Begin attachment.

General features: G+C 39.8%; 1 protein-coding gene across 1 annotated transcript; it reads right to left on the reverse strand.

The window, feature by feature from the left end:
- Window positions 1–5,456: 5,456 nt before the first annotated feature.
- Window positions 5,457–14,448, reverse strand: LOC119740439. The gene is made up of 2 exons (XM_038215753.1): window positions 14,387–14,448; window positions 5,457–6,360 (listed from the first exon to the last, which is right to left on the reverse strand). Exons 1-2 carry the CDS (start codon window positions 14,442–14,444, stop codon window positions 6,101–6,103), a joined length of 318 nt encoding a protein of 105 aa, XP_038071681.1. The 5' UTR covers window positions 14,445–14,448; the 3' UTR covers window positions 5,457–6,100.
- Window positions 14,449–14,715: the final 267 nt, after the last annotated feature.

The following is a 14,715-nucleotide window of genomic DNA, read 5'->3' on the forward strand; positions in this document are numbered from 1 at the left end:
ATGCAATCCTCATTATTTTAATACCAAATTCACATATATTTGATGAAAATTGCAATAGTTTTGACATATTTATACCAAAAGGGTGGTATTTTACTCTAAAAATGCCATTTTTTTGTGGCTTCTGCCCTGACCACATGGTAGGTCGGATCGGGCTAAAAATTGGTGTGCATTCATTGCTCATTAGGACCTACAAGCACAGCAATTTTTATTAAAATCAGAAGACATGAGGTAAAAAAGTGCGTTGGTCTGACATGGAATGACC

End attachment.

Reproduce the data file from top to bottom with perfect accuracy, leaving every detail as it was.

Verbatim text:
General features: G+C 39.8%; 1 protein-coding gene across 1 annotated transcript; it reads right to left on the reverse strand.

The window, feature by feature from the left end:
- Window positions 1–5,456: 5,456 nt before the first annotated feature.
- Window positions 5,457–14,448, reverse strand: LOC119740439. The gene is made up of 2 exons (XM_038215753.1): window positions 14,387–14,448; window positions 5,457–6,360 (listed from the first exon to the last, which is right to left on the reverse strand). Exons 1-2 carry the CDS (start codon window positions 14,442–14,444, stop codon window positions 6,101–6,103), a joined length of 318 nt encoding a protein of 105 aa, XP_038071681.1. The 5' UTR covers window positions 14,445–14,448; the 3' UTR covers window positions 5,457–6,100.
- Window positions 14,449–14,715: the final 267 nt, after the last annotated feature.

The following is a 14,715-nucleotide window of genomic DNA, read 5'->3' on the forward strand; positions in this document are numbered from 1 at the left end:
ATGCAATCCTCATTATTTTAATACCAAATTCACATATATTTGATGAAAATTGCAATAGTTTTGACATATTTATACCAAAAGGGTGGTATTTTACTCTAAAAATGCCATTTTTTTGTGGCTTCTGCCCTGACCACATGGTAGGTCGGATCGGGCTAAAAATTGGTGTGCATTCATTGCTCATTAGGACCTACAAGCACAGCAATTTTTATTAAAATCAGAAGACATGAGGTAAAAAAGTGCGTTGGTCTGACATGGAATGACC